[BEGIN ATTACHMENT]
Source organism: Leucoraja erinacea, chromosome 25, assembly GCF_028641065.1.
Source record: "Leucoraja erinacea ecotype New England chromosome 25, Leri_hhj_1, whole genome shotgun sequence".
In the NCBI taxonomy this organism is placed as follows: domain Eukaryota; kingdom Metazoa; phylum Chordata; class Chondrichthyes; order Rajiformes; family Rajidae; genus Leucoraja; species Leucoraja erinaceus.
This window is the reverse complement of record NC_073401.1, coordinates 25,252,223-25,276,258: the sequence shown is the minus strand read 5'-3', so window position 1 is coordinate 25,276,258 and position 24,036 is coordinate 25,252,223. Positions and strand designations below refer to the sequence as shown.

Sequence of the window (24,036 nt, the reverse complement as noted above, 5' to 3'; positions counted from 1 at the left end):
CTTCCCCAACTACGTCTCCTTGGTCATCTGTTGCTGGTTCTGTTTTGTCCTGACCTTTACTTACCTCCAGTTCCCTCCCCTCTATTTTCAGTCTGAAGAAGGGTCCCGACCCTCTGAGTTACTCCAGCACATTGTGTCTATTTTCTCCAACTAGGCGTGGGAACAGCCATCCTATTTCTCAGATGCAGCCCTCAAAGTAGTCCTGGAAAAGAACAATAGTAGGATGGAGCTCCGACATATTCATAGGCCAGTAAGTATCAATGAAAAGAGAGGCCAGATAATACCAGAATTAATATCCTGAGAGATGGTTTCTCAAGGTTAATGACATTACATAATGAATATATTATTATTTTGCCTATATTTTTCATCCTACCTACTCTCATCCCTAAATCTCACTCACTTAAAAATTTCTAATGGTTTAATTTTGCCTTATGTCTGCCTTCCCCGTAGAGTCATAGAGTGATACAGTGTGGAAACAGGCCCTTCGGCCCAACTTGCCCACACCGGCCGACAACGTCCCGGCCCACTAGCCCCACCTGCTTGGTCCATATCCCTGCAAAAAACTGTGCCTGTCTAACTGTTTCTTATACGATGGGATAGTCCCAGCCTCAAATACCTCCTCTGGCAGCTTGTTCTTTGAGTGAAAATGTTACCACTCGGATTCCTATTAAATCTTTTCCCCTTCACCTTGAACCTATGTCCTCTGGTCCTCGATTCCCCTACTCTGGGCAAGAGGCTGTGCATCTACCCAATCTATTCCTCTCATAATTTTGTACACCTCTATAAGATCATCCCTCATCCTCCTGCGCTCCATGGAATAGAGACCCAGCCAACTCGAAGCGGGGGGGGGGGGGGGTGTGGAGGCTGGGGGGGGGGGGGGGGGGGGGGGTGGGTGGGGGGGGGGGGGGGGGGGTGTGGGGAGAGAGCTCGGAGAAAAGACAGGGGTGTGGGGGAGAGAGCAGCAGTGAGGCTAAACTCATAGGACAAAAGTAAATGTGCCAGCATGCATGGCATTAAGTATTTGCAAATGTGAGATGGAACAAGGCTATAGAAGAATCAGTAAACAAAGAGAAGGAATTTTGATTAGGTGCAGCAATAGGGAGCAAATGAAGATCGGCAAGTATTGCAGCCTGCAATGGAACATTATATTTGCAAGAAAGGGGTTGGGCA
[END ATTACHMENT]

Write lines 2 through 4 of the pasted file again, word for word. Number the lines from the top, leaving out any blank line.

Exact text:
Source record: "Leucoraja erinacea ecotype New England chromosome 25, Leri_hhj_1, whole genome shotgun sequence".
In the NCBI taxonomy this organism is placed as follows: domain Eukaryota; kingdom Metazoa; phylum Chordata; class Chondrichthyes; order Rajiformes; family Rajidae; genus Leucoraja; species Leucoraja erinaceus.
This window is the reverse complement of record NC_073401.1, coordinates 25,252,223-25,276,258: the sequence shown is the minus strand read 5'-3', so window position 1 is coordinate 25,276,258 and position 24,036 is coordinate 25,252,223. Positions and strand designations below refer to the sequence as shown.